Tuesday, December 1, 2015

Snows in the Morning Sky

Returning from my campus walk this morning, I thought I heard the distant call of snow geese (despite my headphones).  Sure enough, a large flock wavered overhead in the cold, blue December sky.

Farther west, a much larger flock, linear in configuration and at least a mile long, passed in front of the half moon.  Over the next ten minutes, six more flocks arrived from the northwest, taking advantage of strong winds behind this week's storm system.

The snows were all heading southeast, following the Missouri River toward the Mississippi.  After breeding on the Arctic tundra, they gradually move southward as lakes and wetlands begin to freeze.  While they once wintered exclusively in Gulf Coastal marshes of Louisiana and East Texas, many are now stopping along the broad floodplain of the Lower Mississippi where they feast on waste grain across the vast crop fields.  Come February, they'll move northward through the Heartland, traveling in smaller flocks and lingering at favored rest stops for days or even weeks at a time.

Monday, November 30, 2015

No Drone Zones

Advancing drone technology has led to the increasing use of these unmanned craft by the military, security agencies, agriculture, engineering firms and other industries.  Of course, they have also become very popular among want-to-be pilots.

This explosive growth of aerial drones has led to a variety of concerns, including infringement on privacy rights, augmentation of noise pollution and threats to public safety.  For those of us who relish the sanctuary of nature preserves, the prospect of drones zooming overhead is a development we prefer to avoid.

Hopefully, before the domain of drones begins to encroach on sensitive natural habitats, the Department of the Interior will forbid their use in Wilderness Areas, National Parks, National Wildlife Refuges and other fragile ecosystems.  After all, ATVs, snowmobiles and dirt bikes already disturb the tranquility and threaten the welfare of many State and National preserves.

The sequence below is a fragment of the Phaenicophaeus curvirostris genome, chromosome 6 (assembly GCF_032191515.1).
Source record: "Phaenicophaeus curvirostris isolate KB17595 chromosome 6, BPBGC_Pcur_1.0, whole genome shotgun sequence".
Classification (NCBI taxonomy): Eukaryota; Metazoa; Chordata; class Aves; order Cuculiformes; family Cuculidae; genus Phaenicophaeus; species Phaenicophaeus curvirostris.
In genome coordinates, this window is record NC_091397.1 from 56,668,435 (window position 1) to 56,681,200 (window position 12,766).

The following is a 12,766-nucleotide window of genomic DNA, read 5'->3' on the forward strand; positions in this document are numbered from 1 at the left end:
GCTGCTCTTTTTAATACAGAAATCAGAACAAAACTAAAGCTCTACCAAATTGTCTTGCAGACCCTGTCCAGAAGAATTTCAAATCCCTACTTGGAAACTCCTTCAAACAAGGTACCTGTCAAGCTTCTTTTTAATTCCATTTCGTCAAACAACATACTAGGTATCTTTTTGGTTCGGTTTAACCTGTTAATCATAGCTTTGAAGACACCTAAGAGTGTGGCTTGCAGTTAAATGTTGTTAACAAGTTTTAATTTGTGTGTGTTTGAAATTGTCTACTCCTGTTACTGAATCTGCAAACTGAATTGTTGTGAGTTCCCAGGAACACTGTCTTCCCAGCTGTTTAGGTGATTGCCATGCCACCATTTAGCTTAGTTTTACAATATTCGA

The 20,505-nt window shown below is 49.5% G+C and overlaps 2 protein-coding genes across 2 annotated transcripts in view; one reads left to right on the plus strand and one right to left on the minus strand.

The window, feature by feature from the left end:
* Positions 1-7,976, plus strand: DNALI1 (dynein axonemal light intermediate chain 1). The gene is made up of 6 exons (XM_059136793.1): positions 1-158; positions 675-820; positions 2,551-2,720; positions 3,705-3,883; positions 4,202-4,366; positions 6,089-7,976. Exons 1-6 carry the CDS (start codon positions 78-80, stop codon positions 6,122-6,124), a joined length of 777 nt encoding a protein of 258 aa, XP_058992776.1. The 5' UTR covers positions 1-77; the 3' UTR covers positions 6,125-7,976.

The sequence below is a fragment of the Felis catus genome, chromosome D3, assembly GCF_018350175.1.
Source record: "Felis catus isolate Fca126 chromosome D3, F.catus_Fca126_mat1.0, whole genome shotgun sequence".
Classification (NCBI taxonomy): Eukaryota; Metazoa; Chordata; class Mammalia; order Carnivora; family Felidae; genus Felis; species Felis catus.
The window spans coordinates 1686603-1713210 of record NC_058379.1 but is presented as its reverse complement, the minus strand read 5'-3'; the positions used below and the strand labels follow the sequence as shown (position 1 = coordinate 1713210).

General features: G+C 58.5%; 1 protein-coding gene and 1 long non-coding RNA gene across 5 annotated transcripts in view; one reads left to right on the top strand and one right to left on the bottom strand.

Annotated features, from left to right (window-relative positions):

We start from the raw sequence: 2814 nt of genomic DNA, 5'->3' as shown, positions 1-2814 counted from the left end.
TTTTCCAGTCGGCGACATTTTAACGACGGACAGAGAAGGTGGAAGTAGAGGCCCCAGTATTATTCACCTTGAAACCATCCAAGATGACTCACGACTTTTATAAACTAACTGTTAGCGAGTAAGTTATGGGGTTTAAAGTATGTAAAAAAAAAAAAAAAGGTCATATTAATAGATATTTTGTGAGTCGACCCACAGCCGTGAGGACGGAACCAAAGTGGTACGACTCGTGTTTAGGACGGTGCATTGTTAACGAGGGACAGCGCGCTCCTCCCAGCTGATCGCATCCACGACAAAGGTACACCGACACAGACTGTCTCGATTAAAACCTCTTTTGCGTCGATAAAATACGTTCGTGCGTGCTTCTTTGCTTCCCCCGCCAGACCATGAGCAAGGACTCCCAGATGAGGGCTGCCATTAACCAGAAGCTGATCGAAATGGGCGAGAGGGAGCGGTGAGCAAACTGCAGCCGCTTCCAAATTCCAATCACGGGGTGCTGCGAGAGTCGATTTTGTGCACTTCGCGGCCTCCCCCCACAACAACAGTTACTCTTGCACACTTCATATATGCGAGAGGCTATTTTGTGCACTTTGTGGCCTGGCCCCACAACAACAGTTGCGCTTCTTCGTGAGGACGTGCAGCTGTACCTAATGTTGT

Sunday, November 29, 2015

Volcanic Rocks

Volcanic rocks are those that form from compacted volcanic ash (tephra) or from cooled volcanic lava.  Tuff, a light weight, porous rock, forms from layers of tephra that are subjected to heat and compression over millions of years.

Lava rocks are grouped into those that form from mafic magma (rich in iron and magnesium) or from felsic magma (rich in silica).  Basalt, which has a silica content near 50%, is the primary mafic magma rock while andesite, dacite and rhyolite have a silica composition of 60%, 65% and 70%, respectively.  The higher the silica content, the more viscous the lava; basalt generally forms extensive surface flows or shield volcanoes above volcanic hotspots or mid oceanic ridges while the felsic magmas, most common along subduction zones, produce more explosive stratovolcanoes.  Pumice is a porous, spongiform rock that forms during stratovolcano eruptions when the felsic magma contains a large amount of water and gas.

Unlike granite, which cools slowly within the Earth's crust and is thus rich in crystals, the extruded felsic magmas cool rapidly and possess smaller and fewer crystals; the higher the silica content of the magma, the more finely grained the volcanic rock and the less its crystalline structure.  Obsidian (rhyolite devoid of crystals) is essentially volcanic glass.

Thursday, November 26, 2015

A Thanksgiving Crowd

On this Thanksgiving Day, it looked very much like late November in central Missouri.  A gray overcast, broken by pockets of blue, stretched above the dull, pre-winter landscape; while most of the trees are barren, the oaks still retain their dead, brown leaves.  Despite the late autumn landscape, it felt more like September to those of us who ventured outside; strong southerly winds had developed ahead of an approaching cold front, pushing the afternoon high into the upper sixties (F).  Heavy rains are expected later this evening and cold air will dive south behind the front.

Just before 3 PM, a large flock of cedar waxwings descended on our property, feasting on honeysuckle and holly berries.  They were soon joined by an even larger crowd of American robins and the activity of these berry lovers attracted a wide variety of permanent and winter songbirds; among these residents were black-capped chickadees, tufted titmice, downy and red-bellied woodpeckers, northern cardinals, blue jays, white-breasted nuthatches, white-throated sparrows and dark-eyed juncos.  At the peak of the activity, there must have been a thousand birds in our modest-sized yard.